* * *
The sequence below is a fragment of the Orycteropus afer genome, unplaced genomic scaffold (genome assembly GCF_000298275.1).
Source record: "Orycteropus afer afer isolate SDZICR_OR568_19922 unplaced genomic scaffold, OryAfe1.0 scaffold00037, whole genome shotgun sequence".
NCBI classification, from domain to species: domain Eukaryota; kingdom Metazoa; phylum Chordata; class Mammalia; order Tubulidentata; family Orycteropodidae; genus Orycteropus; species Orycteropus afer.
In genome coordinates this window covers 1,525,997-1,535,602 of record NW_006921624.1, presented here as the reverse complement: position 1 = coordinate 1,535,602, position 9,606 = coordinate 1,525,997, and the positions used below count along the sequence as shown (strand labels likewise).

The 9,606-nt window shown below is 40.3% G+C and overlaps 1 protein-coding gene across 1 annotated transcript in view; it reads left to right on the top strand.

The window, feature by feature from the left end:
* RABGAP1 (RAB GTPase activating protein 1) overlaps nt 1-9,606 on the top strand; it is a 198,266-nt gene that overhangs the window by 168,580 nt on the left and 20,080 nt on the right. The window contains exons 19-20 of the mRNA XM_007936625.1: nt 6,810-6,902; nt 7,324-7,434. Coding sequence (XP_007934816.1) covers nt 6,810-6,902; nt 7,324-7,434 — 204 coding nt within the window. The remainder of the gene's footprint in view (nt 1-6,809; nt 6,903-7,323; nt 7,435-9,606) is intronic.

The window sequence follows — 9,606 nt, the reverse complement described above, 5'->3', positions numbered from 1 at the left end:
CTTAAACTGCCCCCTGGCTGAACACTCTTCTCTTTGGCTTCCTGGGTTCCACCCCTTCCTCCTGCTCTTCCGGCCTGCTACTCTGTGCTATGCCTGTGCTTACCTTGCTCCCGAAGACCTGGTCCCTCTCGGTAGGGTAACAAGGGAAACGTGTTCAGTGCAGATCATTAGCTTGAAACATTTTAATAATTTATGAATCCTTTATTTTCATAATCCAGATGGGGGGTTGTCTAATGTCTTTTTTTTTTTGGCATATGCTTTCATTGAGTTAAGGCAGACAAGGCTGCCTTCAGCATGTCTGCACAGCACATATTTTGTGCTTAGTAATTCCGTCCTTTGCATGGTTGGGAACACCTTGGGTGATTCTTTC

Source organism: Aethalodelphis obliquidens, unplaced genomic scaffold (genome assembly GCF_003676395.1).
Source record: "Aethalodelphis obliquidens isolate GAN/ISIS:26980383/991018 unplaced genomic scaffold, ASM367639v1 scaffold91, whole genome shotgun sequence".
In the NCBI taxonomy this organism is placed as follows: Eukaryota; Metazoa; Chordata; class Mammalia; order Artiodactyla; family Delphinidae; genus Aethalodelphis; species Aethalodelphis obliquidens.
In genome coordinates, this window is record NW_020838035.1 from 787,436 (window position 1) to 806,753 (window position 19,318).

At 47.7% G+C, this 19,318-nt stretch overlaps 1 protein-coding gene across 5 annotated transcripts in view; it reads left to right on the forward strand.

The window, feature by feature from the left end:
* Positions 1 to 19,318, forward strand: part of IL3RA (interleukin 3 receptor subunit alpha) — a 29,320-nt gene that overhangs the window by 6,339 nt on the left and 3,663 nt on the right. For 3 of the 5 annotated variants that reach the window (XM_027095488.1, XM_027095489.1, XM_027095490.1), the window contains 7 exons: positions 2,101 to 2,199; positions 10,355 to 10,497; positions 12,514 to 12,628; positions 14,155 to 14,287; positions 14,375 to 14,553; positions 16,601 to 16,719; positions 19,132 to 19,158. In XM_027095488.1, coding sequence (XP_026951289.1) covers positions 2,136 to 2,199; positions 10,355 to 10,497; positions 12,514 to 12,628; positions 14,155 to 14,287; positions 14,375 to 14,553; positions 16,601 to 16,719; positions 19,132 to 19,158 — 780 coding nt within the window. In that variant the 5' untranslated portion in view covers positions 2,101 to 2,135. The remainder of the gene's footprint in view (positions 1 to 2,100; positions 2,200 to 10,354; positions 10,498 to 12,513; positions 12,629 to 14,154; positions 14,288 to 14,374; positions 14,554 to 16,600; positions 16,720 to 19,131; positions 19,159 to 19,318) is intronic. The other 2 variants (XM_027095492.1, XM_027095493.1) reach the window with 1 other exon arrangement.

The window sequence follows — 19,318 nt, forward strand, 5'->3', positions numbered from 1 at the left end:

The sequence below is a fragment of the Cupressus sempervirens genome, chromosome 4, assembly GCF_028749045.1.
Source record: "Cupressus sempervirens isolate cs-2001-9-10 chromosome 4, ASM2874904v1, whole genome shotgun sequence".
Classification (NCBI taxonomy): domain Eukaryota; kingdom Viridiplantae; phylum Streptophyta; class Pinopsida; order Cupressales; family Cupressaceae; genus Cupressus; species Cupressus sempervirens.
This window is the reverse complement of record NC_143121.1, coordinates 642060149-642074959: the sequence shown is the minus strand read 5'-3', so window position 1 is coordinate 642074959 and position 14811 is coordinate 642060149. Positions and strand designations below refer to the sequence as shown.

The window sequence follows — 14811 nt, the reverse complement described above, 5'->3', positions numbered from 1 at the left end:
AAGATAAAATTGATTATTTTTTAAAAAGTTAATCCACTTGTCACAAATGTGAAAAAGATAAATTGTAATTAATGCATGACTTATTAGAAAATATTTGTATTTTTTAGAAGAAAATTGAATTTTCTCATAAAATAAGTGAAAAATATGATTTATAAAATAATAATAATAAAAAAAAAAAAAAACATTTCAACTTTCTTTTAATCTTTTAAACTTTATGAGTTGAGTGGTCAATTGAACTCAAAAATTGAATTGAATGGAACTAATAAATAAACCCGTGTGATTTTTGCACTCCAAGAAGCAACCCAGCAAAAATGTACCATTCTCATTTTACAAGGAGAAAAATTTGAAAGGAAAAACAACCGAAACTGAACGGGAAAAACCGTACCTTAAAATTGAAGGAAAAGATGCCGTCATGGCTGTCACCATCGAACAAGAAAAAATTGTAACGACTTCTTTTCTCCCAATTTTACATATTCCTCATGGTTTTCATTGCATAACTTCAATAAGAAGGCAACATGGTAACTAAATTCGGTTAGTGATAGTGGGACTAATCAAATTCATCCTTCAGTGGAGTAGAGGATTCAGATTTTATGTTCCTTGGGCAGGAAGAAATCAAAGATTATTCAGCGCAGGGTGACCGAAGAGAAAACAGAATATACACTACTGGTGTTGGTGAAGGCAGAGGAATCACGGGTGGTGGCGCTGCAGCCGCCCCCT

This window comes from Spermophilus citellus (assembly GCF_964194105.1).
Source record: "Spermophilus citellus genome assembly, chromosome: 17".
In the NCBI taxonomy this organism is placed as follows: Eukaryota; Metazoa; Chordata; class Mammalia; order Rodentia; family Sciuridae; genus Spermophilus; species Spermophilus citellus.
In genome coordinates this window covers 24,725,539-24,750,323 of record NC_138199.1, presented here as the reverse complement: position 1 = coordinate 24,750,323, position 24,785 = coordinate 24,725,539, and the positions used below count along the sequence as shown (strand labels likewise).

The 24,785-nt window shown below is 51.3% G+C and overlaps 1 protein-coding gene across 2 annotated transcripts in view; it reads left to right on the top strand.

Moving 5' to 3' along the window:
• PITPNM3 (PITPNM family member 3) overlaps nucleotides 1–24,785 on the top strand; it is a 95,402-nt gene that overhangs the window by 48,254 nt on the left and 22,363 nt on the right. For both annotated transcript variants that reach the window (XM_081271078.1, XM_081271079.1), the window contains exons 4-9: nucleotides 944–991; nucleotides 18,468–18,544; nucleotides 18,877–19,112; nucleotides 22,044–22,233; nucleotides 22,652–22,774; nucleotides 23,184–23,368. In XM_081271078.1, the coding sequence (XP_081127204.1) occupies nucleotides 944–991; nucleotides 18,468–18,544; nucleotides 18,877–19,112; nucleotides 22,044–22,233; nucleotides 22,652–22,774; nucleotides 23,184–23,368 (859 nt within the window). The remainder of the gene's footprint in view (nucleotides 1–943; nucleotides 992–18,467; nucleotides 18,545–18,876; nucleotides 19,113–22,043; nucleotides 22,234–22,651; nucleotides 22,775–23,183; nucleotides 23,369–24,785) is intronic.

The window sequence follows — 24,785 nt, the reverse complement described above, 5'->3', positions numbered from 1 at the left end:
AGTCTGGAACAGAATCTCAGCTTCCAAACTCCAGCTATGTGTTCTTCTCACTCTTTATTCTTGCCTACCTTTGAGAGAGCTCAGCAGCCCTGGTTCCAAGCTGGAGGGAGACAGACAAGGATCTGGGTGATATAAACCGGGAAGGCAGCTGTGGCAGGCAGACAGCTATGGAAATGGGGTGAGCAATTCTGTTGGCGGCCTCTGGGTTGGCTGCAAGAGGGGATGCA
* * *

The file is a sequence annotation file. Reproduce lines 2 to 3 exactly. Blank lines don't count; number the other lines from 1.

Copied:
Source record: "Orycteropus afer afer isolate SDZICR_OR568_19922 unplaced genomic scaffold, OryAfe1.0 scaffold00037, whole genome shotgun sequence".
NCBI classification, from domain to species: domain Eukaryota; kingdom Metazoa; phylum Chordata; class Mammalia; order Tubulidentata; family Orycteropodidae; genus Orycteropus; species Orycteropus afer.